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Ngcobo, Shiyani / Introducing Shiyani Ngcobo
Album:Introducing Shiyani Ngcobo Collection:World
Artist:Ngcobo, Shiyani Added:05/2004
Label:World Music Network 

A-File Activity
Add Date:2004-06-28 Pull Date:2004-08-30 Charts:Reggae/World
Week Ending:15 Aug1 Aug11 Jul4 Jul
Airplays:1232

Recent Airplay
1.Thu, 02 Sep 04:DR D
Sun in Libra Moon in Pisces
4.Wed, 28 Jul 04:Harry Inman
Civil Society
2.Tue, 10 Aug 04:Decca
At the Cafe Bohemian
5.Fri, 09 Jul 04:Fo
No Cover, No Minimum
3.Thu, 29 Jul 04:DR D
Sun in Libra, Moon in Pisces
6.Thu, 08 Jul 04:mike
Baptism of Solitude

Album Review
Gabe
Reviewed 2004-06-15 
Wow! This, to my (admittedly not-all-that-well-trained) ears, is the equivalent of Ali Farka Toure’s desert blues. Ngcobo performs a South African, and more specifically, KwaZulu style called maskanda, which requires a couple of signposts be passed – a short burst of instrumental prowess at the outset to establish presence, a bit of Zulu praise in the middle of the lyrics, which may otherwise be about completely non-Zulu topics, a certain rhythm that differs from one community to the next (Ngcobo is catholic in this respect, playing various rhythms). Maskanda is (according to the notes) in many ways a better signifier of Zulu identity and experience than any concrete objects or homelands, being as the Zulu people have frequently been on the move due to colonialism, apartheid, and various other upheavals. What does all this mean to you?
Ngcobo plays an igogogo, a type of guitar and sings, both of them in a style vaguely folksy but also undeniably passionate. His cohorts, where present, lay down sophisticated but understated grooves or contribute “whoa” solos or vocals. As for the Ali Farka Toure comparison at the outset, I merely wanted to make the point that both musicians successfully sweeten the roots of their respective musical cultures with a precisely-measured amount of Western pop sugar to produce music that has a sense of place (theirs) but also a sense of time (today). English translations of the lyrics are on the enclosed paper.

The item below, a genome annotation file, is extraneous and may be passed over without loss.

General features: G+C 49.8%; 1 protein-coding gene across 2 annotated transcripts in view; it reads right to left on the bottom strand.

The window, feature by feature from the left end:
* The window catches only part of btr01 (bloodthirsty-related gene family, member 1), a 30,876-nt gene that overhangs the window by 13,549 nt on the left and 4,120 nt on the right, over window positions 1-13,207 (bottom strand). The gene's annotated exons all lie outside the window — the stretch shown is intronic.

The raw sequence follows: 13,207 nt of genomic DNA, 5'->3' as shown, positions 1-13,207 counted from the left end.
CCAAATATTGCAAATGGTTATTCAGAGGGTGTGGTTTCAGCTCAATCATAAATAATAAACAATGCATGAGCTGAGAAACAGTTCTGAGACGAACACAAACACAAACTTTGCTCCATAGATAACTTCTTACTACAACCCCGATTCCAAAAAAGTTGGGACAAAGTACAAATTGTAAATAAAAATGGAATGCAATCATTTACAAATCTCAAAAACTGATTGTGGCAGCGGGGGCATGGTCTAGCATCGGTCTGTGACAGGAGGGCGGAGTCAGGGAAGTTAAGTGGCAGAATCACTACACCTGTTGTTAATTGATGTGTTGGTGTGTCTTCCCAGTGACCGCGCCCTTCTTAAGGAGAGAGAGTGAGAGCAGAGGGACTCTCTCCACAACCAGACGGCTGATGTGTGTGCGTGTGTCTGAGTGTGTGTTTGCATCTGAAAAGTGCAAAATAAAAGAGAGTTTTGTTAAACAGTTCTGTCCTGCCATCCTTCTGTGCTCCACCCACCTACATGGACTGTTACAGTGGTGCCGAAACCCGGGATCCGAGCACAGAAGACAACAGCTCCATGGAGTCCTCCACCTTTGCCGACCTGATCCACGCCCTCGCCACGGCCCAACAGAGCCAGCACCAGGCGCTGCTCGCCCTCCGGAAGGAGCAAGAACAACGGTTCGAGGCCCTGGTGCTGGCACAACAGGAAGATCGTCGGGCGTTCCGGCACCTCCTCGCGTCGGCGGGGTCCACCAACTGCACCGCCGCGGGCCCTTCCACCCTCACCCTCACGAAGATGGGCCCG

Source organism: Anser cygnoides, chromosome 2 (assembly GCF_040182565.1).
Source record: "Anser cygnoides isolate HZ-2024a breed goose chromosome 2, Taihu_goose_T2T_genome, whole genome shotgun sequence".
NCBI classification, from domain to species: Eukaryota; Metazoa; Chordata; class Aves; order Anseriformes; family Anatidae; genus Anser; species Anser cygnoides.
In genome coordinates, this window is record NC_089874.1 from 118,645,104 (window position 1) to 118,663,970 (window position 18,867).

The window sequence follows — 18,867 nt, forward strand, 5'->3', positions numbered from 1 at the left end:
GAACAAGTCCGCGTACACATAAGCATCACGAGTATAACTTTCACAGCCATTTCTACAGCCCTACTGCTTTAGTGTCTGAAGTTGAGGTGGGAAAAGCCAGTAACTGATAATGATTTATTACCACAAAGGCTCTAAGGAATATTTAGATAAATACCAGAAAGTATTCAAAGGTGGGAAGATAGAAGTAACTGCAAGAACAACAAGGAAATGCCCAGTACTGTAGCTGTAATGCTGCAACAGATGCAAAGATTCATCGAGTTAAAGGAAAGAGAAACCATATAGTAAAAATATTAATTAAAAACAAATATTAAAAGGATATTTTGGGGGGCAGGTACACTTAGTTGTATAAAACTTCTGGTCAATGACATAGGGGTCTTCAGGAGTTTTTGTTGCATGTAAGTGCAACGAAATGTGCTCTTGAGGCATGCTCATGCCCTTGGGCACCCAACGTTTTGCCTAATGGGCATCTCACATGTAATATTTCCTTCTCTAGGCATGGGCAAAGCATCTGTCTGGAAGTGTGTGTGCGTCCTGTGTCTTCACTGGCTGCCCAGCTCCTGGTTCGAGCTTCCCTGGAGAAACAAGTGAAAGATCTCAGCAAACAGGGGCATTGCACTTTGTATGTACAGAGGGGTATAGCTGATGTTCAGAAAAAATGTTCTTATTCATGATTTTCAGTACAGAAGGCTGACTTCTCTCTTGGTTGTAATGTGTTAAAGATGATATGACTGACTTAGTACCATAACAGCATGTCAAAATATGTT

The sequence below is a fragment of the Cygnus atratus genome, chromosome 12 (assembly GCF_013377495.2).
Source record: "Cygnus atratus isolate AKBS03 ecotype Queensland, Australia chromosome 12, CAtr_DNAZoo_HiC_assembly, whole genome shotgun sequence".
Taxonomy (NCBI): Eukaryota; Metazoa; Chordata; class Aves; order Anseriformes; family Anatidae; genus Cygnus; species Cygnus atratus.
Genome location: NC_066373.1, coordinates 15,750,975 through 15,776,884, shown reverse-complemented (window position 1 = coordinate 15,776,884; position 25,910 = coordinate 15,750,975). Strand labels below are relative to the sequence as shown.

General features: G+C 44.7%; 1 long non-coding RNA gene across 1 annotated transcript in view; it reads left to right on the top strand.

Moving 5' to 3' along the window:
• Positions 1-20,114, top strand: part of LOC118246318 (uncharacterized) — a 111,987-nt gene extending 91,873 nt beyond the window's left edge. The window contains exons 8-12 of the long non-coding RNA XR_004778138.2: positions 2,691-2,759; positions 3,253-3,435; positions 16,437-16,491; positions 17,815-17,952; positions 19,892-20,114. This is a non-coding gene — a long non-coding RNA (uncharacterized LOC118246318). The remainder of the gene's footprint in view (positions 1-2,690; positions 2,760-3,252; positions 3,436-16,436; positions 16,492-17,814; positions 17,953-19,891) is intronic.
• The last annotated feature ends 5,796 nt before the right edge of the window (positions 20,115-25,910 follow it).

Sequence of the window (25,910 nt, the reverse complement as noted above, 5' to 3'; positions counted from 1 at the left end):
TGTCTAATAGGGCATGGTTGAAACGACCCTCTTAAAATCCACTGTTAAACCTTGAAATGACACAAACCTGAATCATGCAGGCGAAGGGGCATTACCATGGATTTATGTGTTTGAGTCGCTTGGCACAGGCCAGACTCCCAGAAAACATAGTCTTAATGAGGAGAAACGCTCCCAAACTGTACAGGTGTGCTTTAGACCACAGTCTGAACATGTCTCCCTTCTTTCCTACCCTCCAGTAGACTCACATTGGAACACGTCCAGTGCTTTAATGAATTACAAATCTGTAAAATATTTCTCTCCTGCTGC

1. The picked guitar, rumbling bassline, and insistent violin form a prickly bed for the gorgeous vocals
2. Sweet concertina accents
3. Bare-bones guitar but the trio of beautiful voices gives this song that Ladysmith sound – sparse and lush together
4. Relatively rockin’ tune with killer violin and enthusiastic mid-tune rap
5. Roots maskanda – solo igogogo and vocals; truth be told, a bit too sparse
6. Chanting and singing
7. Rapidly picked acoustic guitar and vocals, the latter sometimes in a strained near-falsetto befitting the accusatory lyrics
8. Back to the more mellifluous small ensemble sound of the early tracks and the fuller melodic and harmonic content these enable
9. Stripped-down gtr-n-vox; insistent picking
10. Slower tempo; ostensibly the ballad of the album
11. Tight guitar-bass-violin arrangement carries a trio of harmonizing voices; cool
12. Guitar flurry and repetitive vocal lines drive this tune
13. Coolly picked and sung folk-blues tune that would fit on any American Folkways comp (minus the KwaZulu lyrics)
14. Acoustic guitar solo exhibiting, unadorned, the picking style used throughout the album

Track Listing
1.Yekanini 8.Wayi Thathapi
2.Izangoma 9.Ngeke Lithuhuke
3.Udadewetha 10.Ngisizeni
4.Senzeni 11.Isithembu
5.Sevilina 12.Akwehlanga Lungehlanga
6.Ijadu 13.Isithothobala
7.Izinyembezi 14.Kheta Eyakho